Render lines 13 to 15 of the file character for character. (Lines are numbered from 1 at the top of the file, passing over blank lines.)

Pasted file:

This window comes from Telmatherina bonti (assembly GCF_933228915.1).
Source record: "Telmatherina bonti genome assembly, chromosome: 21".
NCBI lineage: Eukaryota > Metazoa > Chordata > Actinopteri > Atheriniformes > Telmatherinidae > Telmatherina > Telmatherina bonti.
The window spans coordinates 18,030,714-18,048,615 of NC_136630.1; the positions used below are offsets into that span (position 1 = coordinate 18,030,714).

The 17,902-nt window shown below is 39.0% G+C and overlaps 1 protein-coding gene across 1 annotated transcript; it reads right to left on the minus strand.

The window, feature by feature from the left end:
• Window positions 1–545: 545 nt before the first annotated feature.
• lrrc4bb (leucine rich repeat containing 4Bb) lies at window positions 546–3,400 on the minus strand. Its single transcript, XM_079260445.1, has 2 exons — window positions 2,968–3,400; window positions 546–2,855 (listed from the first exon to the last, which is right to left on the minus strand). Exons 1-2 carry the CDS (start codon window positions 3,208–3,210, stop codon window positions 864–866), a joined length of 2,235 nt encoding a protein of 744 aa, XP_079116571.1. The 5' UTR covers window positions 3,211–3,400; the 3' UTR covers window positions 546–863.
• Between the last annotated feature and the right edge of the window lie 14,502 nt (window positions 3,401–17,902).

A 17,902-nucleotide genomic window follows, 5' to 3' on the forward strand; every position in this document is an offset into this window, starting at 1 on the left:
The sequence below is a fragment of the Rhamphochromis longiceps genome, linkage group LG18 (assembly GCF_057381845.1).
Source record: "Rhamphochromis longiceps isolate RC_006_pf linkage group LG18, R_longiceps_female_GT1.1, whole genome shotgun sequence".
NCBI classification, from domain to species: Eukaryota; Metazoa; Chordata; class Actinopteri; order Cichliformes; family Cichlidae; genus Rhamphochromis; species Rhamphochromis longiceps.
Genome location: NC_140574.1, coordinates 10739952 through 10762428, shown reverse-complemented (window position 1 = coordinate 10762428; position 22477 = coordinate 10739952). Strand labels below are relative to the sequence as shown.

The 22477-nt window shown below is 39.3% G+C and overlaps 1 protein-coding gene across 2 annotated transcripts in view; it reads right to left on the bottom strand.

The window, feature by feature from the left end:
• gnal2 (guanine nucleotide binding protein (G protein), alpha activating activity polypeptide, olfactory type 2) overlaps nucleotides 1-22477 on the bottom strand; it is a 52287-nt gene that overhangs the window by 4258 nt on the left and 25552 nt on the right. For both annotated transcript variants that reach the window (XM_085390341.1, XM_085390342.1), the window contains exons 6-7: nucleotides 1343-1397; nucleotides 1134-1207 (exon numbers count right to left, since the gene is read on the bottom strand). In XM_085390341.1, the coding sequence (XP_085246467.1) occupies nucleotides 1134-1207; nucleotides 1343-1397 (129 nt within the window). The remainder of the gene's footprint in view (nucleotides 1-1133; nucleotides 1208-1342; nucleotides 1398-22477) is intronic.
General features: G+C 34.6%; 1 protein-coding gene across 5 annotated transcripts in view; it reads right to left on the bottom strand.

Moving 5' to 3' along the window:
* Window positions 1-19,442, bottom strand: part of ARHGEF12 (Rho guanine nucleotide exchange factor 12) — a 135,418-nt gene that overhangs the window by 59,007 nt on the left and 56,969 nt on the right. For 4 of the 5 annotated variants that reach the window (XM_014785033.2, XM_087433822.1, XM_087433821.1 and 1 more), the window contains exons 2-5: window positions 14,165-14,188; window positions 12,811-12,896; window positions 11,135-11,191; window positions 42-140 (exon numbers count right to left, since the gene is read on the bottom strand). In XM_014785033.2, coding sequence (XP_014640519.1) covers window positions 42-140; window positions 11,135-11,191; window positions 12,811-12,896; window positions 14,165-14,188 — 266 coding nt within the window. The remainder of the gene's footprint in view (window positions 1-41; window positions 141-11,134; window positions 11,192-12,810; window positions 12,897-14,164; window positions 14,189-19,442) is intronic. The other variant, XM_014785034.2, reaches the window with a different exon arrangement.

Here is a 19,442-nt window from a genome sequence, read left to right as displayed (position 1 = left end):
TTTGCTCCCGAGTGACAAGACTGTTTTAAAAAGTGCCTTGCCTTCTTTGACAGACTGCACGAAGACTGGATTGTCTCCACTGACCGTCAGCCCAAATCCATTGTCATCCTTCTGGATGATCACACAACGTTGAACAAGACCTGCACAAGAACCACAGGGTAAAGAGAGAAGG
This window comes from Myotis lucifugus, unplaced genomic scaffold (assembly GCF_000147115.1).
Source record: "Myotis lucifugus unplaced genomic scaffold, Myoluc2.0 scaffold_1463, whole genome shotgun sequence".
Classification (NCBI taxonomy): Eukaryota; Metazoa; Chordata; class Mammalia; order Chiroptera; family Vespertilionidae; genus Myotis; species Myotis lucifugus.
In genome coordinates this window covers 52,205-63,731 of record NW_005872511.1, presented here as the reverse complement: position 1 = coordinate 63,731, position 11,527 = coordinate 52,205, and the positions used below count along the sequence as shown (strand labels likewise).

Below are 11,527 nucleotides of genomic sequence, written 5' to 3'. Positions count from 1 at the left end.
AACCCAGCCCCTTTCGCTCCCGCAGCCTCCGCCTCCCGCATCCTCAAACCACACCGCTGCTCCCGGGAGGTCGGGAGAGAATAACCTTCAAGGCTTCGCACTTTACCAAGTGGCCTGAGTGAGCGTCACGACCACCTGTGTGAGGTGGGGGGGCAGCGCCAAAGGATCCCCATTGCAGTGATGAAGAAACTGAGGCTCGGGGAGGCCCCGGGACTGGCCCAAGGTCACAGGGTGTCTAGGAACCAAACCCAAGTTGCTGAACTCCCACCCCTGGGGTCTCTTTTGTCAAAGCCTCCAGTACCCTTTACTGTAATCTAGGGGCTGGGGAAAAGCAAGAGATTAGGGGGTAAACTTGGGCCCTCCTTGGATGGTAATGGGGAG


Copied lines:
NCBI classification, from domain to species: Eukaryota; Metazoa; Chordata; class Actinopteri; order Cichliformes; family Cichlidae; genus Rhamphochromis; species Rhamphochromis longiceps.
Genome location: NC_140574.1, coordinates 10739952 through 10762428, shown reverse-complemented (window position 1 = coordinate 10762428; position 22477 = coordinate 10739952). Strand labels below are relative to the sequence as shown.

The 22477-nt window shown below is 39.3% G+C and overlaps 1 protein-coding gene across 2 annotated transcripts in view; it reads right to left on the bottom strand.